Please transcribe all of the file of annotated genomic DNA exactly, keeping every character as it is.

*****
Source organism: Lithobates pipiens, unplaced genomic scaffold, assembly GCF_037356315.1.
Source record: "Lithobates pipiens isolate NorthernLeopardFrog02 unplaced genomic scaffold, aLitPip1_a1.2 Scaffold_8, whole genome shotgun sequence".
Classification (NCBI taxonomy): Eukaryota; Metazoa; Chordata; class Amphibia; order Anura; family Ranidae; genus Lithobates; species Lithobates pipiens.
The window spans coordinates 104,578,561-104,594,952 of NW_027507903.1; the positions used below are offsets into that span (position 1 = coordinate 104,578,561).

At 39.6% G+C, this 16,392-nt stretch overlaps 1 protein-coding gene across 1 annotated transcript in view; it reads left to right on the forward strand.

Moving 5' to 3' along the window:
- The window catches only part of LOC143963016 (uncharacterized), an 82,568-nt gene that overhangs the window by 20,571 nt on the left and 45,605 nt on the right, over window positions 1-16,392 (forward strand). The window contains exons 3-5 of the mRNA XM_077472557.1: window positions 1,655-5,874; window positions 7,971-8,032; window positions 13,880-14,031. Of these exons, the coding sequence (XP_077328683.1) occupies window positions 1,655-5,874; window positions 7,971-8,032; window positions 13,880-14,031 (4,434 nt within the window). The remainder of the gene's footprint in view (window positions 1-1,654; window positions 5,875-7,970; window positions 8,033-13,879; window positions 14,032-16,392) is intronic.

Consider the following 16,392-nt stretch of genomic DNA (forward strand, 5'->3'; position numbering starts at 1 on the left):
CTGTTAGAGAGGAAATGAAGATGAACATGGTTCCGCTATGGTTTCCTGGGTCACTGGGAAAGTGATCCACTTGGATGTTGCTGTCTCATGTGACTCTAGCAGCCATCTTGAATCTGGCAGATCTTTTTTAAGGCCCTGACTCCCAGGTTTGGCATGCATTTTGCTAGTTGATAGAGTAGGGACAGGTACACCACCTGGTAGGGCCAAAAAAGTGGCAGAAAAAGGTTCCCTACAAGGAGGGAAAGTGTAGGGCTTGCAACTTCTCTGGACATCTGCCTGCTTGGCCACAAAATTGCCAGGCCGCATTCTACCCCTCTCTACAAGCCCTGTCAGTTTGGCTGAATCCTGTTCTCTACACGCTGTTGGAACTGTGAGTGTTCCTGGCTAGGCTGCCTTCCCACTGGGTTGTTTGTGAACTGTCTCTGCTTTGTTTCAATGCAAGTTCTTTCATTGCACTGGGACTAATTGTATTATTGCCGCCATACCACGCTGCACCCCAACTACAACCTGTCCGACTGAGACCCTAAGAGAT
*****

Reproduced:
Source organism: Lithobates pipiens, unplaced genomic scaffold, assembly GCF_037356315.1.
Source record: "Lithobates pipiens isolate NorthernLeopardFrog02 unplaced genomic scaffold, aLitPip1_a1.2 Scaffold_8, whole genome shotgun sequence".
Classification (NCBI taxonomy): Eukaryota; Metazoa; Chordata; class Amphibia; order Anura; family Ranidae; genus Lithobates; species Lithobates pipiens.
The window spans coordinates 104,578,561-104,594,952 of NW_027507903.1; the positions used below are offsets into that span (position 1 = coordinate 104,578,561).

At 39.6% G+C, this 16,392-nt stretch overlaps 1 protein-coding gene across 1 annotated transcript in view; it reads left to right on the forward strand.

Moving 5' to 3' along the window:
- The window catches only part of LOC143963016 (uncharacterized), an 82,568-nt gene that overhangs the window by 20,571 nt on the left and 45,605 nt on the right, over window positions 1-16,392 (forward strand). The window contains exons 3-5 of the mRNA XM_077472557.1: window positions 1,655-5,874; window positions 7,971-8,032; window positions 13,880-14,031. Of these exons, the coding sequence (XP_077328683.1) occupies window positions 1,655-5,874; window positions 7,971-8,032; window positions 13,880-14,031 (4,434 nt within the window). The remainder of the gene's footprint in view (window positions 1-1,654; window positions 5,875-7,970; window positions 8,033-13,879; window positions 14,032-16,392) is intronic.

Consider the following 16,392-nt stretch of genomic DNA (forward strand, 5'->3'; position numbering starts at 1 on the left):
CTGTTAGAGAGGAAATGAAGATGAACATGGTTCCGCTATGGTTTCCTGGGTCACTGGGAAAGTGATCCACTTGGATGTTGCTGTCTCATGTGACTCTAGCAGCCATCTTGAATCTGGCAGATCTTTTTTAAGGCCCTGACTCCCAGGTTTGGCATGCATTTTGCTAGTTGATAGAGTAGGGACAGGTACACCACCTGGTAGGGCCAAAAAAGTGGCAGAAAAAGGTTCCCTACAAGGAGGGAAAGTGTAGGGCTTGCAACTTCTCTGGACATCTGCCTGCTTGGCCACAAAATTGCCAGGCCGCATTCTACCCCTCTCTACAAGCCCTGTCAGTTTGGCTGAATCCTGTTCTCTACACGCTGTTGGAACTGTGAGTGTTCCTGGCTAGGCTGCCTTCCCACTGGGTTGTTTGTGAACTGTCTCTGCTTTGTTTCAATGCAAGTTCTTTCATTGCACTGGGACTAATTGTATTATTGCCGCCATACCACGCTGCACCCCAACTACAACCTGTCCGACTGAGACCCTAAGAGAT